I love wearing stripes. A lot of my clothes are striped. I thought this was “just me”, until I started shopping at Cut Loose outlet in the Mission district a few years ago. There I found myself in company with a lot of women (in the shared dressing room), who also shared what could be called my demographic. Baby boomer, mostly middle-class, probably French-loving, stripe-y.
When I got to France, I noticed that a lot of tourists were also wearing stripes. I noticed a good number of clothing and tourist shops featured “traditional” striped pullovers. I started looking around to see if the French were wearing their stripes. Not so much. Mostly striped tourists. I started hating my stripes. It was a minor suffering. Fortunately pain au chocolat (chocolate croissants) relieved most of my minor sufferings. I had at least one a day.
I have a “thing” for France. The language. The food. The culture. The land. You know, when two parallel rows of chestnut trees form a canopy for your drive in the countryside? I love that. I’ve taken a number of French language classes over my lifetime (though I never seem to graduate from “intermediate”). In French class you meet other people who love all things French. Some call themselves “Francophiles”. I don’t like this term. It sounds like a French groupie. (Jon Kabat-Zinn once jokingly called me a groupie after my umpteenth time going to hear him speak. Frankly? I wanted to die.)
A synonym for groupie is fangirl, defined as “a female who has overstepped the line between healthy fandom and indecent obsession”. JKZ? France? I would never want to be a fangirl. Still I felt I had some kind of unique personal relationship with France.
On this trip — as picture perfect as it was, and it was — I saw images of myself everywhere. Tourists and ex-pats, wearing stripes, speaking decent French ( a little better or worse than mine), basically turning whole ancient truly French villages into ex-pat and tourist communities. I began noticing this in the first village, Dinan, Brittany, where there were signs everywhere for bed & breakfasts, where the ancient centre ville looked remarkably like a tourist center rather than the old town center of a real community.
It was even more obvious in Veules-Les-Roses, Normandy. The last day of tourist season coincided with the day we arrived there. We watched the picture-perfect village basically shut down. In Uzes, in the South, there was greater sense of real French community, but it was also filled with tourists and ex-pats, and oh-so-perfectly-lovely French shops. Roussillon too. Also true of where we visited Montserrat’s friend near Aix-en-Provence. Every place the tourists and ex-pats moved in, the prices had risen steeply creating a San Francisco-style situation where the original inhabitants could no longer afford to live in their village. Villages taken over not by “techies”, but by ex-pats, by well-to-do French and Belgians buying second, summer homes in quaint villages, and tons of gites and B&Bs for quoi? Tourists. Not to mention Airbnbs. This seemed problematical; I didn’t have a single solution.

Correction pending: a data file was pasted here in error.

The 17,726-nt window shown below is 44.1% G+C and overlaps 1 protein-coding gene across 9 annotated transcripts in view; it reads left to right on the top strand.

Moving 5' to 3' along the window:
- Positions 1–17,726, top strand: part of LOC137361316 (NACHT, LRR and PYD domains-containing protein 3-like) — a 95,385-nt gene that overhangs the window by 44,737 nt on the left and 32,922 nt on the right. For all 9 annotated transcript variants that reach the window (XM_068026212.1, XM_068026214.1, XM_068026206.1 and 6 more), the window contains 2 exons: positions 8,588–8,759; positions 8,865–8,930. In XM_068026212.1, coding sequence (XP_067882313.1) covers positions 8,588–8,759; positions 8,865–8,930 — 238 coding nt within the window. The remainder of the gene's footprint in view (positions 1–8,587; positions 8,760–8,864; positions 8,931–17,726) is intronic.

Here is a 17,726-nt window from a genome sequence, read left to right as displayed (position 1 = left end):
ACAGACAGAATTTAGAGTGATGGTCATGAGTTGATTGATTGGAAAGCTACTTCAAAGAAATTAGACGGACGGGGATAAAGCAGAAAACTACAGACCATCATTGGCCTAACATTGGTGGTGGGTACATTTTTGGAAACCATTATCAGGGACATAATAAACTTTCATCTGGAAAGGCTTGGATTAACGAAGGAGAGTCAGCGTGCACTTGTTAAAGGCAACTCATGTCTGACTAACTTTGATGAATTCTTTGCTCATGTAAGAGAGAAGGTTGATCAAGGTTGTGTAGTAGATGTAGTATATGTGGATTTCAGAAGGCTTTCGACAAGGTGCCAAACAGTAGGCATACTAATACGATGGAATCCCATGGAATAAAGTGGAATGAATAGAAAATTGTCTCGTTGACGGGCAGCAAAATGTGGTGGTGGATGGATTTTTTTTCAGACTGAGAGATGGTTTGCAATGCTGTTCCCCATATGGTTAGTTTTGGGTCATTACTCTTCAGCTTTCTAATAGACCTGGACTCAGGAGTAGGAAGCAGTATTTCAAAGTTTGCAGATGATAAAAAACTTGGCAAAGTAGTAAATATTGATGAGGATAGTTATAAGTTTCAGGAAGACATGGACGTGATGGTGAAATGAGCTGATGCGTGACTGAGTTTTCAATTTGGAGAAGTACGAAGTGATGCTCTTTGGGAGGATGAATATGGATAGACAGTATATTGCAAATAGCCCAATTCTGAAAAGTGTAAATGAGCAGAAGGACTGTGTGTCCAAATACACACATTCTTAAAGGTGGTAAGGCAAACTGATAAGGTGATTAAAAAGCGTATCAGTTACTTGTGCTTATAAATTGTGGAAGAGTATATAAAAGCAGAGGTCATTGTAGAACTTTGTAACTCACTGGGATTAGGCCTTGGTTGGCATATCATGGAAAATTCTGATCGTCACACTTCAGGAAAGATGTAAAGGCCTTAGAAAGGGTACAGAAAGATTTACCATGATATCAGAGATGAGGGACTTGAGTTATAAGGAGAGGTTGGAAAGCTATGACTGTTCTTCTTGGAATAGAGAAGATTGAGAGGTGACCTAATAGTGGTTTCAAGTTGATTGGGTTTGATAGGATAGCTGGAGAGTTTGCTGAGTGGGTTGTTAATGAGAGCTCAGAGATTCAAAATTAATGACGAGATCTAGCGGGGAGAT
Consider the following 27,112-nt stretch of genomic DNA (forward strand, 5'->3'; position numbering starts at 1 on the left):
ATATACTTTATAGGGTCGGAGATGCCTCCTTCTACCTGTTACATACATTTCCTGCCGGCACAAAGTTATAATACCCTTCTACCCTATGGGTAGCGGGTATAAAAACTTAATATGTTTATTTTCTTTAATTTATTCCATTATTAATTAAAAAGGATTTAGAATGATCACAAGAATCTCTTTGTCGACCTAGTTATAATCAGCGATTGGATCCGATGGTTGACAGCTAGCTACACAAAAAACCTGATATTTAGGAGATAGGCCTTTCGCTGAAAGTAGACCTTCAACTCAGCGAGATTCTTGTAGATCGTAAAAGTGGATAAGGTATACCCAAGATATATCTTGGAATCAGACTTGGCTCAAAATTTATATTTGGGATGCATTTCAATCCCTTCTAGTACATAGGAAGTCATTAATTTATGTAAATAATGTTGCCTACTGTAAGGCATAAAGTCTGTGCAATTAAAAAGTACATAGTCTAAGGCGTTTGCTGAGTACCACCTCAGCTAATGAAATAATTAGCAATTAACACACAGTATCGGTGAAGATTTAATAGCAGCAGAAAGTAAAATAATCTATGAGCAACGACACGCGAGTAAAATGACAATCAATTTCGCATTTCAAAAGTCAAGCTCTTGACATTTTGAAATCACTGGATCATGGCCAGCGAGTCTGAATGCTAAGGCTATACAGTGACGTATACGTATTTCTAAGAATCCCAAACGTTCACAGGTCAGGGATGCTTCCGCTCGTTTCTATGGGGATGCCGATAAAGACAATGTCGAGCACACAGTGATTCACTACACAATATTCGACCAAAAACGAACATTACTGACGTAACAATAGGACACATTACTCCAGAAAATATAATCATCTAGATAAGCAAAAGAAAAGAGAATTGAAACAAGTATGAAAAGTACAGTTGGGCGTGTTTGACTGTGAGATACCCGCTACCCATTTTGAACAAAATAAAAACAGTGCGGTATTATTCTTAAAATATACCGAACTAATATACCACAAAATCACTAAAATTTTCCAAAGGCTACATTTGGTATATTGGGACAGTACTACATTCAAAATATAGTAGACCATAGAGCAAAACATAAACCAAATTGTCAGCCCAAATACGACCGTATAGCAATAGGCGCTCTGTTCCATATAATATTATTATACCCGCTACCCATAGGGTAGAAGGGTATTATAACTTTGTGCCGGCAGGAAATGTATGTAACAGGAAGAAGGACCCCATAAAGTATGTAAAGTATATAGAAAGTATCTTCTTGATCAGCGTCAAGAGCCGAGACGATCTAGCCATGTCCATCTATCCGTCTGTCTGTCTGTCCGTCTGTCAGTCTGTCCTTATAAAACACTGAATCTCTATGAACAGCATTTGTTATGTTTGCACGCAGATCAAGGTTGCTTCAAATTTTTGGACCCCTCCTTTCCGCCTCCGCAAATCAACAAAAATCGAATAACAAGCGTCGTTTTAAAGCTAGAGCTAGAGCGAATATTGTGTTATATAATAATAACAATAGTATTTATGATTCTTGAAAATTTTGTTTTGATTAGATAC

My identity was challenged in many ways. That’s not necessarily a bad thing. I’ll probably be dead when I’m no longer challenged. I took this trip because I’ve had a hunger for France for a long time. I also needed to shake up my routine.
I tasted the hell out of France. It was a highly caloric, sweet, savory, camembert and bread affair, which gave great pleasure. Also anxiety. For the harm it would do my diabetes- and gluten-threatened body. I could not manage to forget this little health challenge of mine, and in reality, why should I? My body is the place I live. It did not stop me from over-riding my concerns and eating as if each day was a party. I was not proud of my behavior, just captive. The bargain I struck (with my self) was I’d act as if I had no health issue while in France, and return to good (even better – I promised myself ) habits when I got home. The problem is while indulging in joie de vivre I knew I was betraying my body (my self) .
Is it coincidence this quote showed up on my Facebook page this morning?
“My holy of holies is the human body” —Anton Chekhov, May, 1888
I relished speaking, and listening to the language. I relished the kindness and friendliness of French people. I feasted on the visual banquet that is so France.
I’m glad I made this trip. Mostly I had a great time. It also helped me figure out I don’t want to be a tourist or an ex-pat. After adventure and the pleasure of visiting old and new dear friends, what I still find myself longing for is work that is mine to do, and community within which to do it. This is my truer path.
Present-day France is as beautiful as ever. It is also changing. Me too. It is not 1968. When I was 21. When there was Marie-Helene. Pierre. When I was first served raw milk Camembert for dessert. I’ll never forget France, and I’ll probably never stop loving it. I definitely won’t forget my old and new friends — Myriam, Jean-Francois, Julie, Joan, Sandro, Gabriel, Anaelle, Anne-Gabrielle, Diane, Heloise. I’m so grateful for the warmth of their friendship, welcome, and hospitality.
I’m not sure what to do about all the stripes in my closet. It doesn’t really matter. More important, I’m not sure about anything.
Except. Writing. And a few other things. Ukulele playing. Singing. Reading. And people… Yes, definitely, people.